Rootsumofsquares analysis, utilizing manufacturing capability, gives a more realistic indication of assembly yield, it does not take into account the offset of the process mean with throughput.
The RootSumOfSquares methods all require modification in order to account for the offset of the individual component mean dimensions with time, e.g., throughput. Various tools are used to relax the time or throughput invariance of the RootSumOfSquares analysis, and introduce a measure of time or throughput dependence into the RootSumOfSquares model.
One such tool is the Static RootSumOfSquares model described by Harry and Stewart. This model makes use of the function k, described above, to multiply the individual component tolerances by a time dependent or throughput dependent function.
This transforms the RootSumOfSquares model from ##EQU5## through ##EQU6## where Z_{f} is the corrected Z transformation of the gap constraint or limitation, N_{e} and N_{i} are the nominal dimensions of the aperture and inserts, respectively, T_{e} and T_{i} are the design tolerances of the apertures and the inserts, respectively, C_{pk} and C_{pki} are the production capabilities for the aperture and the inserts, respectively, k is as previously defined, and W_{i} is a shift vector.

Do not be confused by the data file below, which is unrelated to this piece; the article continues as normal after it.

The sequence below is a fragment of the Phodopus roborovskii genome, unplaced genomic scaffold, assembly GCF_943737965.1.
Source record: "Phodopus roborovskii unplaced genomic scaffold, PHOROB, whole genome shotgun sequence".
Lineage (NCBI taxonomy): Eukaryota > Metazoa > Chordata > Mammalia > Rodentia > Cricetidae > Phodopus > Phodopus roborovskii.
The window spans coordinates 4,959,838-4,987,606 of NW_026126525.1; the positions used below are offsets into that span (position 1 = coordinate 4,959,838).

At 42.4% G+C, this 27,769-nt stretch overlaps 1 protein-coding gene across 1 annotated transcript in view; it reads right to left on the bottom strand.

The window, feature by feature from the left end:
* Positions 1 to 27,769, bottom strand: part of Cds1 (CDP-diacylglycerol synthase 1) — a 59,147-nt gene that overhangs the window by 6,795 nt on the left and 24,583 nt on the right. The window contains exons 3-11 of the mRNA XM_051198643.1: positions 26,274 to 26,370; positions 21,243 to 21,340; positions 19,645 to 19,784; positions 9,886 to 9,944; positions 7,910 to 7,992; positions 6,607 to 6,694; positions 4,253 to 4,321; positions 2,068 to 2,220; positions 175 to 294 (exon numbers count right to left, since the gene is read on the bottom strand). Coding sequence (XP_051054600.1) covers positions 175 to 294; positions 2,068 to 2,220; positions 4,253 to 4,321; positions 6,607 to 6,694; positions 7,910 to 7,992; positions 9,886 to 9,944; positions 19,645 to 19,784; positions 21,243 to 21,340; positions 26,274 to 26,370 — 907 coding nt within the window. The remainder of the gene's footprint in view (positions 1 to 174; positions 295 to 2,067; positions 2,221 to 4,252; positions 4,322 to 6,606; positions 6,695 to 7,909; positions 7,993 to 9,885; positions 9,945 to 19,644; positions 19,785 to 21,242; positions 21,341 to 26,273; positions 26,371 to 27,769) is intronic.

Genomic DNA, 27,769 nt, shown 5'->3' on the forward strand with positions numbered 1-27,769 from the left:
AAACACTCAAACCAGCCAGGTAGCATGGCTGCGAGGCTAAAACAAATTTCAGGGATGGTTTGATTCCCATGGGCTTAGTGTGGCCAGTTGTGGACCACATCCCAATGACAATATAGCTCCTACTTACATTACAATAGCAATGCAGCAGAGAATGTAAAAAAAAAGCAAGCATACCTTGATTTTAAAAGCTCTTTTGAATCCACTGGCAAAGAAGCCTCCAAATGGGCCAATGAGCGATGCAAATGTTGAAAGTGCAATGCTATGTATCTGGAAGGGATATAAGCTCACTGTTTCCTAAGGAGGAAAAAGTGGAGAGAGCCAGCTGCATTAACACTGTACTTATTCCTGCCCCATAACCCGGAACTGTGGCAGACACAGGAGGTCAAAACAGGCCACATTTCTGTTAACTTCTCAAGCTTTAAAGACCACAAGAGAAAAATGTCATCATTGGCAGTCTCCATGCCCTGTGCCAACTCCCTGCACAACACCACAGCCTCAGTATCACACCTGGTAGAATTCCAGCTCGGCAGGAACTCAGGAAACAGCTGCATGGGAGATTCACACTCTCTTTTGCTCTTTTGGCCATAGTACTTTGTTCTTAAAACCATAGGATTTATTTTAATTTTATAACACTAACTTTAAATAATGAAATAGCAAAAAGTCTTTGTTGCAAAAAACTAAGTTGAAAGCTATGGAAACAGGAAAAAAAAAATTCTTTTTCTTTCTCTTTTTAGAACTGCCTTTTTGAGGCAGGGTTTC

The modifications to the RootSumOfSquares based models ultimately lead to a worst case model or a modified worst case model. Thus, it has become necessary to use other tolerancing models.
The use of Monte Carlo Analysis in component tolerancing is described in, for example, Mary E. Rowzee and Richard K. Holmes, "Optimizing Component and Assembly Tolerancing," 1986ASQC Quality Congress Transactions.
Monte Carlo analysis is a predictive technique used to determine variation of assemblies based on probabilistic modelling. Monte Carlo analysis is performed by establishing a range for each individual component tolerance, for example a range of USLLSL. A random sampling fitting a mathematically defined distribution is taken from within this range, and the response evaluated. The output values are analyzed by traditional statistical methods.